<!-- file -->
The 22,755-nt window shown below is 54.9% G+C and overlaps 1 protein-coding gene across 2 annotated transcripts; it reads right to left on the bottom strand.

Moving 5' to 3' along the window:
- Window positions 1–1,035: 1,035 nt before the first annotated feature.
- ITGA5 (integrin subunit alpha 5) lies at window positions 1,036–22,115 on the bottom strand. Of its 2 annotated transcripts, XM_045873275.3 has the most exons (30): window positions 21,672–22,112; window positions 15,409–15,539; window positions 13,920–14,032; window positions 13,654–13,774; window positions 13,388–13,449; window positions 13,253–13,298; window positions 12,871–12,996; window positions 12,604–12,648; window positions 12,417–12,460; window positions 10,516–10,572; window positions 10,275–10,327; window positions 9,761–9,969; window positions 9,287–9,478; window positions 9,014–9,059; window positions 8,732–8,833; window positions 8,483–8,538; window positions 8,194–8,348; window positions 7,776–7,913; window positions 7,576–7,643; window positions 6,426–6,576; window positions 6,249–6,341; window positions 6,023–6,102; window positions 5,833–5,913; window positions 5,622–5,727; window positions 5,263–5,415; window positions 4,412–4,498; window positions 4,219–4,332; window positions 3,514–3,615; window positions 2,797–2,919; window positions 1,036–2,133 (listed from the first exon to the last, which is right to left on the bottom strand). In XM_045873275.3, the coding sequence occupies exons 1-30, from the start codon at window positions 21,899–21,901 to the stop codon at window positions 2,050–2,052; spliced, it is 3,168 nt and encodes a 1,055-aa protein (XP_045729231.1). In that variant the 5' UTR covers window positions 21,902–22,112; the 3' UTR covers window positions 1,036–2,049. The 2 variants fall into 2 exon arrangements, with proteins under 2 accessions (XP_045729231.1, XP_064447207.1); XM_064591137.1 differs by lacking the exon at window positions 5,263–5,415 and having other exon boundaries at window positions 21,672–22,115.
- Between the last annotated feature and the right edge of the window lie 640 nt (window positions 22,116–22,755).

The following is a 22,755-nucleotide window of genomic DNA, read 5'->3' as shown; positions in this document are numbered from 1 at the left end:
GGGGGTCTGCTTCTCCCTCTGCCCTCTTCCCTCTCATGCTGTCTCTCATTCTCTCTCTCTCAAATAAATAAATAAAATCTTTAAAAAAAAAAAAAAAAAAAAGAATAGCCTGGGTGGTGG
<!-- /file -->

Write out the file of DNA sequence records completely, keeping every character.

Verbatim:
The 22,755-nt window shown below is 54.9% G+C and overlaps 1 protein-coding gene across 2 annotated transcripts; it reads right to left on the bottom strand.

Moving 5' to 3' along the window:
- Window positions 1–1,035: 1,035 nt before the first annotated feature.
- ITGA5 (integrin subunit alpha 5) lies at window positions 1,036–22,115 on the bottom strand. Of its 2 annotated transcripts, XM_045873275.3 has the most exons (30): window positions 21,672–22,112; window positions 15,409–15,539; window positions 13,920–14,032; window positions 13,654–13,774; window positions 13,388–13,449; window positions 13,253–13,298; window positions 12,871–12,996; window positions 12,604–12,648; window positions 12,417–12,460; window positions 10,516–10,572; window positions 10,275–10,327; window positions 9,761–9,969; window positions 9,287–9,478; window positions 9,014–9,059; window positions 8,732–8,833; window positions 8,483–8,538; window positions 8,194–8,348; window positions 7,776–7,913; window positions 7,576–7,643; window positions 6,426–6,576; window positions 6,249–6,341; window positions 6,023–6,102; window positions 5,833–5,913; window positions 5,622–5,727; window positions 5,263–5,415; window positions 4,412–4,498; window positions 4,219–4,332; window positions 3,514–3,615; window positions 2,797–2,919; window positions 1,036–2,133 (listed from the first exon to the last, which is right to left on the bottom strand). In XM_045873275.3, the coding sequence occupies exons 1-30, from the start codon at window positions 21,899–21,901 to the stop codon at window positions 2,050–2,052; spliced, it is 3,168 nt and encodes a 1,055-aa protein (XP_045729231.1). In that variant the 5' UTR covers window positions 21,902–22,112; the 3' UTR covers window positions 1,036–2,049. The 2 variants fall into 2 exon arrangements, with proteins under 2 accessions (XP_045729231.1, XP_064447207.1); XM_064591137.1 differs by lacking the exon at window positions 5,263–5,415 and having other exon boundaries at window positions 21,672–22,115.
- Between the last annotated feature and the right edge of the window lie 640 nt (window positions 22,116–22,755).

The following is a 22,755-nucleotide window of genomic DNA, read 5'->3' as shown; positions in this document are numbered from 1 at the left end:
GGGGGTCTGCTTCTCCCTCTGCCCTCTTCCCTCTCATGCTGTCTCTCATTCTCTCTCTCTCAAATAAATAAATAAAATCTTTAAAAAAAAAAAAAAAAAAAAGAATAGCCTGGGTGGTGG